In a somewhat bizarre move, The Verge has decided to turn off comments on its articles. The Verge’s top editor Nilay Patel wrote in a blog post that the discussion on the site had gotten “too intense” and that comments would be disabled on new posts for some time.
“And sometimes it gets too intense. What we’ve found lately is that the tone of our comments (and some of our commenters) is getting a little too aggressive and negative…”
It’s unclear how long commenting will be disabled, but by the sound of Patel’s article, comments may return before the end of summer. Patel said in his post that comments would be disabled for the next few weeks. But if negative comments continue, what will Mr. Patel do next?
“So we’re going to call timeout for a while and turn comments off by default on all posts for the next few weeks.”
Many readers of the site are obviously and understandably upset by The Verge’s decision to do away with comments. Since it’s creation in 2011, the site has had a very engaged community. Just about every article published would have a pretty substantial amount of discussion at the bottom of it, in the comments section. That engaged community is what set The Verge apart from similar sites.
Why The Verge would take a break from what made it one of the most popular blogs around is anyone’s guess. To some, the move is a radical one that makes them wish Joshua Topolsky hadn’t left for Bloomberg. As someone who has been reading The Verge from the start, it’s very hard for me to imagine Topolsky ever doing anything like what Patel has decided to do.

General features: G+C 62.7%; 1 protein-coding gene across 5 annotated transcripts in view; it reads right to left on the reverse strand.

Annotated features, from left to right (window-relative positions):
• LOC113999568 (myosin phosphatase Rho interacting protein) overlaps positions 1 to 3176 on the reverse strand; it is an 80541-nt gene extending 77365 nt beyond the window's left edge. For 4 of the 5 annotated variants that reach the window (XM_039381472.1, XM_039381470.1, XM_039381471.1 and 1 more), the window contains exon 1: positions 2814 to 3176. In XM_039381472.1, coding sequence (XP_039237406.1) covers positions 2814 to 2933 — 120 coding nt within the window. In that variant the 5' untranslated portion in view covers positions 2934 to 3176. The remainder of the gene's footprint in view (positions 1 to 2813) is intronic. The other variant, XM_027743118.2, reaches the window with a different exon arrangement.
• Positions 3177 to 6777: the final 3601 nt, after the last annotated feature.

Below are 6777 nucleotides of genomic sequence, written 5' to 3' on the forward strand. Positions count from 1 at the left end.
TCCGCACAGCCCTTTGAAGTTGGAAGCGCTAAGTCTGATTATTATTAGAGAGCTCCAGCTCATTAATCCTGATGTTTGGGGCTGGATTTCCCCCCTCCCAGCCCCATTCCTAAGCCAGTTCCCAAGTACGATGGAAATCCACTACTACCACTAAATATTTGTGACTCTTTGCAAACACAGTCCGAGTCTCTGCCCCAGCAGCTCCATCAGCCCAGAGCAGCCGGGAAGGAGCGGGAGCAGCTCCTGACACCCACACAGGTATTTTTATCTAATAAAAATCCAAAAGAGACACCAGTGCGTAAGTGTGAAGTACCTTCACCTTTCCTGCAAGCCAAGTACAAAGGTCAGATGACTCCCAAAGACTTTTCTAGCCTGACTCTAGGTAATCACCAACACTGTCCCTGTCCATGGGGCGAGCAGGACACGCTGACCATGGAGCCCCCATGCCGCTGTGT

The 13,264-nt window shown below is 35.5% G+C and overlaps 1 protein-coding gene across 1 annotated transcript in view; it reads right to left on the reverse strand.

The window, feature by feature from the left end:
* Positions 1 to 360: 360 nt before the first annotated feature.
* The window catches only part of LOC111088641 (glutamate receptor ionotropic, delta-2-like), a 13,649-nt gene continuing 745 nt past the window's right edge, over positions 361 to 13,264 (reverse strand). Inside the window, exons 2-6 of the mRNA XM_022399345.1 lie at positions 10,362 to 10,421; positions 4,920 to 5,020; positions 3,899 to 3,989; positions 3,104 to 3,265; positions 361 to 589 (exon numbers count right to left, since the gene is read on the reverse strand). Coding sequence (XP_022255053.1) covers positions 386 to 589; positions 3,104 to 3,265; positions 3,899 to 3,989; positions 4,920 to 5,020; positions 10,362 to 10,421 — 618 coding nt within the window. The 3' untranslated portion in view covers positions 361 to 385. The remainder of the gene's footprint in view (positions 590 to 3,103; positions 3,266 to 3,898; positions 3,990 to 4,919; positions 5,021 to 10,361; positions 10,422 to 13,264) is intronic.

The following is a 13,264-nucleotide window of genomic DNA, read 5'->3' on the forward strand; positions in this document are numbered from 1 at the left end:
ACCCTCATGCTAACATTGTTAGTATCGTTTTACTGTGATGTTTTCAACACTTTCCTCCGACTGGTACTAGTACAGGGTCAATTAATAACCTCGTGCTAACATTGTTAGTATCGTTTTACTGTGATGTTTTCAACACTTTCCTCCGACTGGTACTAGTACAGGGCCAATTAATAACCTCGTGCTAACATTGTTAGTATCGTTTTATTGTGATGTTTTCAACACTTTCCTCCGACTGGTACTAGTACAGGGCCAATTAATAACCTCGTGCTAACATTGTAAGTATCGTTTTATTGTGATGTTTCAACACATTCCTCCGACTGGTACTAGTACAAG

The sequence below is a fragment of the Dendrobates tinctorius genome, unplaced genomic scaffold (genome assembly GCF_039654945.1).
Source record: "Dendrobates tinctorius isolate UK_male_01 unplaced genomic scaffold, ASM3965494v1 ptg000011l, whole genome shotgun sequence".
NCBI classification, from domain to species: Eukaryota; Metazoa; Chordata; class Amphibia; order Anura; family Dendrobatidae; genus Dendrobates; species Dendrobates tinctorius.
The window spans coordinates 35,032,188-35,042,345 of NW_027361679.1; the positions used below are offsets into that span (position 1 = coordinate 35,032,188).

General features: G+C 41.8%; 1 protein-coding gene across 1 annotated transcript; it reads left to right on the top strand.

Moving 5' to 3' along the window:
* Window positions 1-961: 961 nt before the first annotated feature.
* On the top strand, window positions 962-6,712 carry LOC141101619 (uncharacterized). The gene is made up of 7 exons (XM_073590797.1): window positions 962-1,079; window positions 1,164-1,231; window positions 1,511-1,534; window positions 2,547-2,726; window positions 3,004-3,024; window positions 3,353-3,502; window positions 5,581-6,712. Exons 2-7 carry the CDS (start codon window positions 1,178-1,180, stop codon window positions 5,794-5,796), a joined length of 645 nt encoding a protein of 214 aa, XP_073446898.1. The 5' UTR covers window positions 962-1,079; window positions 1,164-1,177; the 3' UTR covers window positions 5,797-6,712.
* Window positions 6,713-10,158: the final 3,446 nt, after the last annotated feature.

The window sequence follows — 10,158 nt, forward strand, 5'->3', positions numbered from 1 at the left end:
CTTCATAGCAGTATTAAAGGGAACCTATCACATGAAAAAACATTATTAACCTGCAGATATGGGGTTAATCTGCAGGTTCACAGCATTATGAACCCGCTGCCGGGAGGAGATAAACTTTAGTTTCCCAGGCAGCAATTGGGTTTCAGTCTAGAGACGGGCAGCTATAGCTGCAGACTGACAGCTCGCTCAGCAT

Someone even added an entry in Nilay Patel’s Wikipedia page about the issue.
“Recently Patel has been at the core of extreme discontent with readers of The Verge due to extremely biased and ‘clickbait’ blog posts. His response was to shut down comments on the site and avoid any critique whatsoever.”
It appears as though Patel is sick of hearing what his audience is thinking. Perhaps he doesn’t care what readers at The Verge want, perhaps his mission is to destroy The Verge, who knows.
This move by The Verge is certainly a strange one. It’s also one that will likely hurt their readership.
Whether you agree with this article or not, you’re welcome to leave a comment below. We love discussion at Oatboat, and we won’t censor our readers.